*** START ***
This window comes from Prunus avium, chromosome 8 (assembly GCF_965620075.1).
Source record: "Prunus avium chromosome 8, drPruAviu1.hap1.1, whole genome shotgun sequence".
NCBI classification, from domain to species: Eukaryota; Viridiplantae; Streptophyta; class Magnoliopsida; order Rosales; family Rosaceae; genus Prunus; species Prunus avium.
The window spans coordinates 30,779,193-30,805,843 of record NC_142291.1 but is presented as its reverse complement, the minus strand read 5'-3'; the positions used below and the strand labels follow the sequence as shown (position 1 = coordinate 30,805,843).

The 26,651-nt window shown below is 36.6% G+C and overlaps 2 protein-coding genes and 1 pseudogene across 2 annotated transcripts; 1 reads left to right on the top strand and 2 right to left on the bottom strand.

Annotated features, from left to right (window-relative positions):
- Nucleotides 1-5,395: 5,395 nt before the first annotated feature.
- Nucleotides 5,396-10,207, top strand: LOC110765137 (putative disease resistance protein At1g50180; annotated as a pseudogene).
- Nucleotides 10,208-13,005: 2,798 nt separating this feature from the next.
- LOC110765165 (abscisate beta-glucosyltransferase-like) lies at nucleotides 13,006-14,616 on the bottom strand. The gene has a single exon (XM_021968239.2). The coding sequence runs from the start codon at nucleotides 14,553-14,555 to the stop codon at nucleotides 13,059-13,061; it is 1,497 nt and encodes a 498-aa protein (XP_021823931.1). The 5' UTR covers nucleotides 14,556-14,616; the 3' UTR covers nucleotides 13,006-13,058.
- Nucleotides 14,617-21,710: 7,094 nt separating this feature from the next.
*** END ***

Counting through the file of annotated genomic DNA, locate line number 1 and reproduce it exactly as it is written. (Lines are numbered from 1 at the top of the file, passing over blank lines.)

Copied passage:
This window comes from Prunus avium, chromosome 8 (assembly GCF_965620075.1).